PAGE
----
After the Snowden revelations, the coalition government of Socialdemocrats and Christian parties had regulated the powers of the foreign secret service by law. Despite a ruling from the Constitutional Court, its surveillance operations continue to grow out of control.
The Federal Constitutional Court in Germany must once again deal with the powers of the Federal Intelligence Service (BND). On Thursday, the Society for Freedom Rights (GFF) and Reporters Without Borders filed a constitutional complaint against the BND law. Together with journalists and human rights activists from various countries, the associations are defending themselves against worldwide surveillance by the German secret service responsible for foreign affairs.
The then ruling government of Socialdemocrats and Christian parties had reformed the Intelligence Services Act in 2016 with the aim of better protecting Germans from surveillance abroad. The reason were the revelations of the whistleblower Edward Snowden, according to which the BND also exceeded its powers. For example, the service used keywords to monitor the internet at larger internet nodes without cause. Even EU and NATO institutions were spied on.
The GFF and Reporters Without Borders had already filed a complaint against the – in their view insufficient – reform at the time and won an important victory for civil rights in 2020. The Constitutional Court declared large parts of the BND’s foreign surveillance to be contrary to fundamental rights and demanded improvements.
But the BND law, which was reformed again in 2021, does not meet the requirements of Karlsruhe, the two associations complain. The modified or newly created powers “blatantly” violate the secrecy of telecommunications, the right to informational self-determination and the so-called IT fundamental right, according to the GFF.
“Under the guise of strategic information gathering abroad, the BND is now allowed, for example, to use in-depth surveillance tools tailored to individuals, such as the state Trojan [remote forensic spyware], without any significant restrictions,” criticises Bijan Moini. He is the procedural coordinator at GFF. The BND law thus creates the lowest intervention threshold for the use of spy software in German law, Moini says.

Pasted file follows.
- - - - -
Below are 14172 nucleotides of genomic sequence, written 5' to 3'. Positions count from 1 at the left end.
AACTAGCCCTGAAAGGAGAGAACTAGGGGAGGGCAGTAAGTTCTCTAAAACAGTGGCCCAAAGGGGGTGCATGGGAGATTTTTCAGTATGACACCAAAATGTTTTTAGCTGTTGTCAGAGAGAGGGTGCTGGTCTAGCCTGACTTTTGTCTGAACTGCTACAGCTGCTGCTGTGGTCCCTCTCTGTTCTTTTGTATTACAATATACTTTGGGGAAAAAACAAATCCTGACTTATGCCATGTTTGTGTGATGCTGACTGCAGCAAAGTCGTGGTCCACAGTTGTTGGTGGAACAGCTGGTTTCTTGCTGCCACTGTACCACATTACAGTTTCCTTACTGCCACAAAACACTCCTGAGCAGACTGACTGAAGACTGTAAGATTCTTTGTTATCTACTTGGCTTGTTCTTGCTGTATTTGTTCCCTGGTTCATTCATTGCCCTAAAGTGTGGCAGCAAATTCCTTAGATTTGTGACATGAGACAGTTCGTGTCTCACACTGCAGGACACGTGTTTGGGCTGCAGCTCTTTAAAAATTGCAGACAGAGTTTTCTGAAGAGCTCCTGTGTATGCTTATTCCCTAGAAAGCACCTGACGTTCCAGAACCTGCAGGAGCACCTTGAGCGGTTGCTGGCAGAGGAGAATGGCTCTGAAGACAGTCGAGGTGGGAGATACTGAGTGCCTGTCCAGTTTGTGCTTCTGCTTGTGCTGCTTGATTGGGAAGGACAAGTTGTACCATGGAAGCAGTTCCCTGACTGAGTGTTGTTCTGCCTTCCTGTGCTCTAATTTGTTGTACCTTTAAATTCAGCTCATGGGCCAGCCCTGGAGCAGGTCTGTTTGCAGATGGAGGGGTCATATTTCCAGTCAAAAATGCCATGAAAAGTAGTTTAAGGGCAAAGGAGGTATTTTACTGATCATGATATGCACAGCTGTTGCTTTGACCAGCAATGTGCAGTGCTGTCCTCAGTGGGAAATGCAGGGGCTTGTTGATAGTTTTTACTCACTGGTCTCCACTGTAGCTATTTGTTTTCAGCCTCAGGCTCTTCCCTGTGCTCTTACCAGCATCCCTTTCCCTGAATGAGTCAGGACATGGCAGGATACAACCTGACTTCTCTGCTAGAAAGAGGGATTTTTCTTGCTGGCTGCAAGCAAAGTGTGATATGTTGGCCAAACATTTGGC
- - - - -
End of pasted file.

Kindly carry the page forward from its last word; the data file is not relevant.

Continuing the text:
Actually, the BND is prohibited from spying within Germany, but in 2021 this possibility was even written into the law. Thus, the service is now allowed to become active within Germany, if this involves monitoring not two people, but technical communication between mobile phones and servers. In the text of the law, this is called “machine-to-machine communication”.
This refers to apps for health services, ticket bookings, online banking or navigation. They generate traffic data that allow conclusions to be drawn about the physical and mental characteristics, financial circumstances or social behaviour of the persons concerned. Snowden once warned impressively of the growing hunger of secret services for this metadata. For example, the BND could gain insight into a person’s contacts, networks and activities, fears Helene Hahn, a consultant at Reporters Without Borders.
The BND law also puts foreigners with permanent residence in Germany in a much worse position than Germans, the complainants criticise. Even EU citizens are not safe from surveillance by the BND, says Bijan Moni of the GFF. Because this could constitute a violation of the prohibition of discrimination under EU law, the Constitutional Court is also to submit parts of the complaint to the European Court of Justice for examination.
Journalists from the EU and non-EU countries are particularly affected by the powers of the BND, the associations say. The German secret service could, for example, use traffic data to obtain information on when and with whom journalists communicate. This would endanger the sources of reporting or deter them from contacting the media professionals at all.
This is also the fear of the Italian investigative journalist Sara Creta, who is known for her reports on human rights violations against refugees. “The information I collect is sensitive, my sources are in authoritarian countries,” says Creta when asked by “nd”. Most of her journalistic communication takes place online, which is why she calls the powers of the BND “surveillance without borders”.
The journalist and activist Kerem Schamberger is one of the 20 plaintiffs from non-EU countries, the EU and Germany. He criticises the unequal treatment in the BND law: “If I travel with a Kurdish friend without German citizenship to a demo abroad, the BND is allowed to monitor his communication during this time, but not mine,” Schamberger told “nd”. “And clearly, if it were up to me, the BND should not be allowed to monitor any of us.”
With the complaint, the individuals and organisations want to achieve that the BND law is changed again by the traffic light coalition of Social Democrats, Christian Democrats and Liberals – ideally before, but at the latest after, the ruling from the Court in Karlsruhe. But that can take time: constitutional complaints lie there for up to five years until a decision is reached.
Soon, another complaint by Reporters without Borders will be pending there: On Wednesday, the Federal Administrative Court in Leipzig dismissed a case brought by the association, which was also about governmental Trojans. Nowadays, many investigations in the security sector are carried out by investigative networks from different countries. If these were intercepted abroad by the BND, German journalists could also become the target of such measures, they feared. The court declared the lawsuit inadmissible because the association as such could not be affected. The plaintiffs are now also appealing to Karlsruhe.
Published in German in „nd“.